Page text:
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Originally published Saturday, December 2, 2006 at 12:00 AM

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Cell Therapeutics fails to get quorum in Italy

Cell Therapeutics flew its senior executives all the way to Italy to round up shareholders for its annual meeting, but once again it wasn't...

Seattle Times business reporter

Cell Therapeutics flew its senior executives all the way to Italy to round up shareholders for its annual meeting, but once again it wasn't able to get out the vote.

For the second time this year, the Seattle-based biotech failed to get a quorum of shareholders to vote on common orders of business, such as electing directors, ratifying the auditor and amending the employee stock plan.

About 60 percent of Cell Therapeutics shares are in Italian hands, largely because it bought an Italian biotech company for stock in 2004.

But those stockholders turn out to be an elusive lot — the opposite of activist shareholders.

The company first tried to get its annual-meeting business wrapped up at a Seattle gathering in June. But too many shareholders were no-shows, so this week it tried again.

In a statement Friday, the company said it adjourned the meeting in Milan, Italy, to give shareholders more time to send in ballots. Under Washington law, the votes cast can remain valid for up to 120 days, it said.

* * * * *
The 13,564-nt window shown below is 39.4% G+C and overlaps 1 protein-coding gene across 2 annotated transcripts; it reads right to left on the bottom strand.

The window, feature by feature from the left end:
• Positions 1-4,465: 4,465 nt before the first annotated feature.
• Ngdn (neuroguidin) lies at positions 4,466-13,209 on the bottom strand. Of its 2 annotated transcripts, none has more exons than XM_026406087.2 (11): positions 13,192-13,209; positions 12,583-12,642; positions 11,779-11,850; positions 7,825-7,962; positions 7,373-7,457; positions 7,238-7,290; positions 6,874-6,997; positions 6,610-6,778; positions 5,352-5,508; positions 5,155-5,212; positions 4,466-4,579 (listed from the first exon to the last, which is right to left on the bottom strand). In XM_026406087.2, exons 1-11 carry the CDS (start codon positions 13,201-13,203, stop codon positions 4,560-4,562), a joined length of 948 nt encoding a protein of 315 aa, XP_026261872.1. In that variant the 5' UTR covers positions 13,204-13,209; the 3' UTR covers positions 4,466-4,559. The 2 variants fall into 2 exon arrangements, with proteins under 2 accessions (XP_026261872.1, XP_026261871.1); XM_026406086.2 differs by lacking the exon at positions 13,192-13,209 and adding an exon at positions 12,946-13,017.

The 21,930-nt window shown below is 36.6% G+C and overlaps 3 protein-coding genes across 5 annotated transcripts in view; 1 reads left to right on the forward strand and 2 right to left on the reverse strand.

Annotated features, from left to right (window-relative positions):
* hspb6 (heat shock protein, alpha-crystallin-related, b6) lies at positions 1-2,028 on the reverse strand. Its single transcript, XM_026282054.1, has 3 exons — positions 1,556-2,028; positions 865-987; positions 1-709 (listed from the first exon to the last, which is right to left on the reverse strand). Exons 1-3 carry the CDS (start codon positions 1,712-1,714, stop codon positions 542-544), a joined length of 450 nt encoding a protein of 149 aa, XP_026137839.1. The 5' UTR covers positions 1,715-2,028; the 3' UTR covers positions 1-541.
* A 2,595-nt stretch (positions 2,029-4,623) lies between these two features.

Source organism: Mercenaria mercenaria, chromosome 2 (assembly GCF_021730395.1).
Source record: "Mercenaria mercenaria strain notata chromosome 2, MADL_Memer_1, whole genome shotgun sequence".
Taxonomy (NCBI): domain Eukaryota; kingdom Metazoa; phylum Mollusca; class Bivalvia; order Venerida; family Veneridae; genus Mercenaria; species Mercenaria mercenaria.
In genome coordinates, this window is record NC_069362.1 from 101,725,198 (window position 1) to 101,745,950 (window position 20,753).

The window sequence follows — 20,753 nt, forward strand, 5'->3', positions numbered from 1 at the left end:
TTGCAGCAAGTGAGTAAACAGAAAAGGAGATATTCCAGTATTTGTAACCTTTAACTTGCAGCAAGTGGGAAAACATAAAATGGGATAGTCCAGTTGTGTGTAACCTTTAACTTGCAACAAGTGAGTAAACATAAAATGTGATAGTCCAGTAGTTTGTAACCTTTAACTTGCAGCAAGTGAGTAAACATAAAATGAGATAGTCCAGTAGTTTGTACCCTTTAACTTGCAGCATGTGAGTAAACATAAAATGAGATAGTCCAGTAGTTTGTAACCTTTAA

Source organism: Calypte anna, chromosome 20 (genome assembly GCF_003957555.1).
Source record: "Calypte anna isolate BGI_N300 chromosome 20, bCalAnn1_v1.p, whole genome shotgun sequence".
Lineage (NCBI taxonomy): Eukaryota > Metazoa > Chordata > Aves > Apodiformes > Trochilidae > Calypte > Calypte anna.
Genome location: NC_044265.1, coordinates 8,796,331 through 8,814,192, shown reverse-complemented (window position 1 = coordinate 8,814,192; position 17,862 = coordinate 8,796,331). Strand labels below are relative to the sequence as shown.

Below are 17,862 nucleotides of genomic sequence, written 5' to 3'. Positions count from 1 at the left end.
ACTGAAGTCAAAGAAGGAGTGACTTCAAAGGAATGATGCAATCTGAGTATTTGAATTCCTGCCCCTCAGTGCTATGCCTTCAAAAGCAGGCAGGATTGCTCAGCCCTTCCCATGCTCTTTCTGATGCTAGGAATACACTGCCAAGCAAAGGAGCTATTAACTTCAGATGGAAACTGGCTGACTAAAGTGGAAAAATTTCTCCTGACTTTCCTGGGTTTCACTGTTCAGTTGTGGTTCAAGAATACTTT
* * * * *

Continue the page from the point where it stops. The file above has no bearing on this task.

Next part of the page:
Dan Eramian, executive vice president of corporate communications, said about 85 million of the company's total 145 million outstanding shares are held in Italy. He said most of those shares are in institutional hands, but it has been difficult to get them to vote because they don't ordinarily do so for Italian public companies. The company has also said Italian privacy laws made it difficult to contact shareholders directly.

Chief Executive James Bianco said at the meeting, which was webcast, that the company "came close" to a quorum and about 95 percent of American shareholders voted. He said the company will continue to reach out to the top 20 banks in Italy to encourage them to send in ballots.

The company, a developer of cancer drugs, purchased the Italian company Novuspharma to obtain Pixantrone. The drug is now in clinical trials as a modified chemotherapy for non-Hodgkin's lymphoma, designed to limit side effects against the heart. It still has a research center near Milan, and is dual-listed on the Nasdaq and Nuovo Mercato.

During the meeting, Bianco presented plans to make more tolerable chemotherapies. None of its drugs is currently approved for U.S. or European patients.

Eramian said the failure to reach a quorum does not threaten its compliance with Nasdaq listing requirements or break SEC rules for public companies. He said it also will not stall any of the company's drug-development programs.

Stephen Graham, a partner with Orrick, Herrington & Sutcliffe, said a shareholders' meeting is a matter of state law. Mostly, he said, the repeated failure to complete the meeting's business is "a bit embarrassing."


Some shareholders who attended the meeting grilled Bianco over the company's performance, and some thanked him for coming to Italy. One asked about his sales of company stock, another asked about a lung-cancer clinical trial that was halted last month because of premature deaths.

Cell Therapeutics stock closed down 3 percent Friday to close at $1.77 a share. The stock is down 19 percent this year.

Luke Timmerman: 206-515-5644 or

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